APD study to showcase trauma treatment method for officers, dispatchers

APD psychologist Dr. Carol Logan demonstrates her EMDR treatment on June 1, 2017. (KXAN)
APD psychologist Dr. Carol Logan demonstrates her EMDR treatment on June 1, 2017. (KXAN)

AUSTIN (KXAN) — After years of using the method to treat city officers, the Austin Police Department’s staff psychologist is kicking off a new study to show the effectiveness of a specific type of trauma treatment on law enforcement professionals.

The study is being funded by a $38,000 grant from the city’s Office of Innovation and will test the treatment method on 911 call-takers and police dispatchers.

The treatment, called eye movement desensitization and reprocessing, or EMDR, has been around since the late 1980s; Dr. Carol Logan has used the protocol with Austin officers since she started with the department in 2003.

In an interview with KXAN, Logan described EMDR as a way to help those suffering from post-traumatic stress reprocess traumatic memories in a way that allows them to deal with the thoughts in a healthy way.

“The analogy would be like a carpenter who’s using a hammer and a screwdriver who all of a sudden gets power tools,” Logan said.

Traumatic memories are stored in the brain differently from normal memories, Logan said, bundled with all the emotion, images and sounds that happen in the moment the trauma takes place. When something triggers that memory, “you get everything all at once and it feels like it’s happening now.”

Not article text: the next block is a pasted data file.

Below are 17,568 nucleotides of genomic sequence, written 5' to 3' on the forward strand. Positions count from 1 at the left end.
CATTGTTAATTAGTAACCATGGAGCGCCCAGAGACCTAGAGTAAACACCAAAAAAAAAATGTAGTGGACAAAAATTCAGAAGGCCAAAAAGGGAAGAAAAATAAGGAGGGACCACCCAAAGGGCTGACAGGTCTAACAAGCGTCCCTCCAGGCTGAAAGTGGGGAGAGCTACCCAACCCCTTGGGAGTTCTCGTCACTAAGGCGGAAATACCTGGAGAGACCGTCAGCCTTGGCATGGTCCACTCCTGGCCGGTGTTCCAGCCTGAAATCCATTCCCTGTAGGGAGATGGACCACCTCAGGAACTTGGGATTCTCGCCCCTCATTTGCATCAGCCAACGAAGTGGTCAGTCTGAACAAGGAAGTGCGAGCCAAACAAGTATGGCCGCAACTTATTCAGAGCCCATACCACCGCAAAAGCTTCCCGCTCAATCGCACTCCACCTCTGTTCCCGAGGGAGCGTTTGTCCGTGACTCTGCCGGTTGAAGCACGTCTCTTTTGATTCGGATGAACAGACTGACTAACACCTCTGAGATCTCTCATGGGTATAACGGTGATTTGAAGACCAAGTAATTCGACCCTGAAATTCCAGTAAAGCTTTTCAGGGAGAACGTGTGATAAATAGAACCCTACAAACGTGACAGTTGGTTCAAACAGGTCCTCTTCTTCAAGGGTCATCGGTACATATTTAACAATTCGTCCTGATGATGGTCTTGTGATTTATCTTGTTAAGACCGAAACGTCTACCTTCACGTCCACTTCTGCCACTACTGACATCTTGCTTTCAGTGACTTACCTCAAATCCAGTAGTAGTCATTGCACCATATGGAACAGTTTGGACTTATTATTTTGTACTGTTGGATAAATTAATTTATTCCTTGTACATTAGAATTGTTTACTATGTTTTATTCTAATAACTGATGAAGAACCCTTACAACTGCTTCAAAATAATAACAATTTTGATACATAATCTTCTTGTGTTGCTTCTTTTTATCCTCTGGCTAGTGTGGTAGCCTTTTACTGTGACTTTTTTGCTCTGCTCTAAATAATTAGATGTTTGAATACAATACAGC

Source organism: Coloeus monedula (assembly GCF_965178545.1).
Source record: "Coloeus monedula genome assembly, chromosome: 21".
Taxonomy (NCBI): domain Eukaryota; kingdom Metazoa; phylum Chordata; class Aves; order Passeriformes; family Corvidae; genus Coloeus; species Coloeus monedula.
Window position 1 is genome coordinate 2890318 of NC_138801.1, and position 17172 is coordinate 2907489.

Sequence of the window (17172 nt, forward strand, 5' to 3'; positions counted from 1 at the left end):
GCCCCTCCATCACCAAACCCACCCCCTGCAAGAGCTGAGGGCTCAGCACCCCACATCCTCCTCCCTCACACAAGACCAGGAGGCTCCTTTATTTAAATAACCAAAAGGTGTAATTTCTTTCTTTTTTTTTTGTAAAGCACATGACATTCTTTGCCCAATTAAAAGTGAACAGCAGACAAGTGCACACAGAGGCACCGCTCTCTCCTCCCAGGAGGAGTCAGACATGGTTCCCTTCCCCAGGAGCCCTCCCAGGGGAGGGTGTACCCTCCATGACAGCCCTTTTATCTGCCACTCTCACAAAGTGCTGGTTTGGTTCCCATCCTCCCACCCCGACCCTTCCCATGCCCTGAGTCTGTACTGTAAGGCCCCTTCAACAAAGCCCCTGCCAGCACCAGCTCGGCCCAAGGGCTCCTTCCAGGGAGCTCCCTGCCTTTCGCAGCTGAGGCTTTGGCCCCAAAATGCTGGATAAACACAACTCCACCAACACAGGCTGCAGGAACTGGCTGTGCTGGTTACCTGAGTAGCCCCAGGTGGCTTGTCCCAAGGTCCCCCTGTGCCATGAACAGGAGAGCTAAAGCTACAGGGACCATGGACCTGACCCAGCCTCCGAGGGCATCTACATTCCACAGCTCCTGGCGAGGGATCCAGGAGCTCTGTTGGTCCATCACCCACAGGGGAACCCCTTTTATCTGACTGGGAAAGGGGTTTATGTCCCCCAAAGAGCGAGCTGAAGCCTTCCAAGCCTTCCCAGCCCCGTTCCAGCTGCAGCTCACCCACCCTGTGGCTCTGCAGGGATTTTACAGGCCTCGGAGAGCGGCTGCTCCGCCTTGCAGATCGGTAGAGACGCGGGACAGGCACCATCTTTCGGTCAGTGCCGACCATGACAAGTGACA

EMDR helps patients reprocess those memories so they’re stored more normally and can be accessed without recalling the trauma itself, Logan said.

“We are traumatizing them as the city of Austin in asking them to be our guardians,” Logan said, “so it’s the least we can do to help clean that out of their brain.”

EMDR asks patients to talk about the traumatic memory, at which point the therapist starts employing some kind of bilateral stimulation — basically anything that you can sense going back and forth.

Logan uses a wand for her patients to follow with her eyes, but other psychologists motion with their hands, tap their patients’ knees back and forth, or ask the subjects to hold paddles that vibrate one at a time. The alternating sides allows the brain to engage with and reprocess trauma memories, Logan said, allowing them to be stored like normal ones.

The EMDR study, which will collect data through the summer, will include 60 call-takers and dispatchers. Those professionals, Logan said, often deal with trauma from responding to people in crisis, but are often overlooked.

Kathy Yarbrough knows that all too well. “I did have an officer killed,” she remembered. “June 2, 1995, 7:00 in the evening. He was hit by a drunk driver.”

Yarbrough has been a dispatcher for three decades, with the last 23 years dispatching for APD. She said she felt responsible for the officer’s death, since she was the one who sent that officer on the call.

“And it took months to not have nightmares,” she said, “because all you could hear was the other officer screaming.”

Logan believes the treatment can help people like Yarbrough, though the study is not to the point yet where subjects have been identified. Half of the 60 will receive EMDR and the other half will receive stress management treatment, the most common method currently being used to treat post-traumatic stress. The results, the psychologist hopes, will help win more grants to expand the study to include officers.

The study, she believes, can help create a program for other departments to implement treatment plans similar to the one she’s used successfully with APD officers.

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